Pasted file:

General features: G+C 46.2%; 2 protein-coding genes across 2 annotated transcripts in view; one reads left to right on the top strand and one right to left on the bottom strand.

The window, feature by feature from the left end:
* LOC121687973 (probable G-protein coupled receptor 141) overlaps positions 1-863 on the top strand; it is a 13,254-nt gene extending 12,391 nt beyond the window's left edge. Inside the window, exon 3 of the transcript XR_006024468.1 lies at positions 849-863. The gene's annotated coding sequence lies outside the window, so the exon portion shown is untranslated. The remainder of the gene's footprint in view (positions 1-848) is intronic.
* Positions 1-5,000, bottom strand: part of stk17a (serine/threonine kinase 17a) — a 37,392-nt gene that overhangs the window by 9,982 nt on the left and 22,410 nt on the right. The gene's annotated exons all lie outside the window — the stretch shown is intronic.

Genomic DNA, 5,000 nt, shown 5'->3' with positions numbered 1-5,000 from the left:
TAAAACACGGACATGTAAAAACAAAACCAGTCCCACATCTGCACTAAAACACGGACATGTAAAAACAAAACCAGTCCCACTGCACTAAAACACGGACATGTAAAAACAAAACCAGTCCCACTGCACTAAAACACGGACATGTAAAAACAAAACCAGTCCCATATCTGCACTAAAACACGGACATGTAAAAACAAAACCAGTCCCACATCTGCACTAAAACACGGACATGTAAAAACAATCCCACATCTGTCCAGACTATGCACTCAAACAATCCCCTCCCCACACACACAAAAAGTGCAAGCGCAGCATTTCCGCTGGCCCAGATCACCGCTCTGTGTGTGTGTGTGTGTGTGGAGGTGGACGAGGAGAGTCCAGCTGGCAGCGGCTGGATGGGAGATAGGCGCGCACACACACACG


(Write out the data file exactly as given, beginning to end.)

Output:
General features: G+C 46.2%; 2 protein-coding genes across 2 annotated transcripts in view; one reads left to right on the top strand and one right to left on the bottom strand.

The window, feature by feature from the left end:
* LOC121687973 (probable G-protein coupled receptor 141) overlaps positions 1-863 on the top strand; it is a 13,254-nt gene extending 12,391 nt beyond the window's left edge. Inside the window, exon 3 of the transcript XR_006024468.1 lies at positions 849-863. The gene's annotated coding sequence lies outside the window, so the exon portion shown is untranslated. The remainder of the gene's footprint in view (positions 1-848) is intronic.
* Positions 1-5,000, bottom strand: part of stk17a (serine/threonine kinase 17a) — a 37,392-nt gene that overhangs the window by 9,982 nt on the left and 22,410 nt on the right. The gene's annotated exons all lie outside the window — the stretch shown is intronic.

Genomic DNA, 5,000 nt, shown 5'->3' with positions numbered 1-5,000 from the left:
TAAAACACGGACATGTAAAAACAAAACCAGTCCCACATCTGCACTAAAACACGGACATGTAAAAACAAAACCAGTCCCACTGCACTAAAACACGGACATGTAAAAACAAAACCAGTCCCACTGCACTAAAACACGGACATGTAAAAACAAAACCAGTCCCATATCTGCACTAAAACACGGACATGTAAAAACAAAACCAGTCCCACATCTGCACTAAAACACGGACATGTAAAAACAATCCCACATCTGTCCAGACTATGCACTCAAACAATCCCCTCCCCACACACACAAAAAGTGCAAGCGCAGCATTTCCGCTGGCCCAGATCACCGCTCTGTGTGTGTGTGTGTGTGTGGAGGTGGACGAGGAGAGTCCAGCTGGCAGCGGCTGGATGGGAGATAGGCGCGCACACACACACG